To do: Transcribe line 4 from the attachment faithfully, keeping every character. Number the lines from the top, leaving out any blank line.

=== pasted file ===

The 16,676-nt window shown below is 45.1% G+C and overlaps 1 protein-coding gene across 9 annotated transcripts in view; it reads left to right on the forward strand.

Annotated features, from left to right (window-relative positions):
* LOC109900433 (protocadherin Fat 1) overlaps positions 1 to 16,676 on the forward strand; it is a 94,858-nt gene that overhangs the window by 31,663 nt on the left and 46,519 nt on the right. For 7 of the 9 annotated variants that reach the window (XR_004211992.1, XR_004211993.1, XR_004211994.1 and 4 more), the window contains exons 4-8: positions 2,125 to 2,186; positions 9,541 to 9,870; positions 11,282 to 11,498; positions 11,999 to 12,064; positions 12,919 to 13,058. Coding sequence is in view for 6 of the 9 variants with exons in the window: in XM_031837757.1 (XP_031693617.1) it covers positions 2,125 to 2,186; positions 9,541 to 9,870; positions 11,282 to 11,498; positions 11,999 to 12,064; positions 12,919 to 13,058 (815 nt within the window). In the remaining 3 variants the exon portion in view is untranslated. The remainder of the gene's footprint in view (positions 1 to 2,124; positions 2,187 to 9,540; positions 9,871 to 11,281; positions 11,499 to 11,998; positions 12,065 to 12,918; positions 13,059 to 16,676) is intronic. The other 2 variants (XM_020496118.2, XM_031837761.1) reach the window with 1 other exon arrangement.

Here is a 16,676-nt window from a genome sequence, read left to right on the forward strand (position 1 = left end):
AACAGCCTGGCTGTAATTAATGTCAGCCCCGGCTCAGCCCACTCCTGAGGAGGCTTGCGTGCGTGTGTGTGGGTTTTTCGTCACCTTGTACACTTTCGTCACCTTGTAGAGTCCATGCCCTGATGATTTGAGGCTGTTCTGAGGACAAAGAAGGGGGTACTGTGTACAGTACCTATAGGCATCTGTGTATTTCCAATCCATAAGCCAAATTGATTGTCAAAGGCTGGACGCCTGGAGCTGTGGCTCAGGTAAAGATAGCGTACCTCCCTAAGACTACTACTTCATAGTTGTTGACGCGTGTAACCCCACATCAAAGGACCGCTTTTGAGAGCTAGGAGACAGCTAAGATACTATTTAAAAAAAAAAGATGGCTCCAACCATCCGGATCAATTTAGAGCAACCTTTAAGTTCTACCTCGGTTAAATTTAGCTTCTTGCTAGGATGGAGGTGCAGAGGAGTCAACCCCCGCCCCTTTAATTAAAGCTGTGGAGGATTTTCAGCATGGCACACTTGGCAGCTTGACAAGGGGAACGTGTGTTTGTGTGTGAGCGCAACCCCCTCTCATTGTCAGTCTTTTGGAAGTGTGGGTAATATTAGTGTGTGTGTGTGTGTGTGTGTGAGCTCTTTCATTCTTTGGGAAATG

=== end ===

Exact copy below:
Here is a 16,676-nt window from a genome sequence, read left to right on the forward strand (position 1 = left end):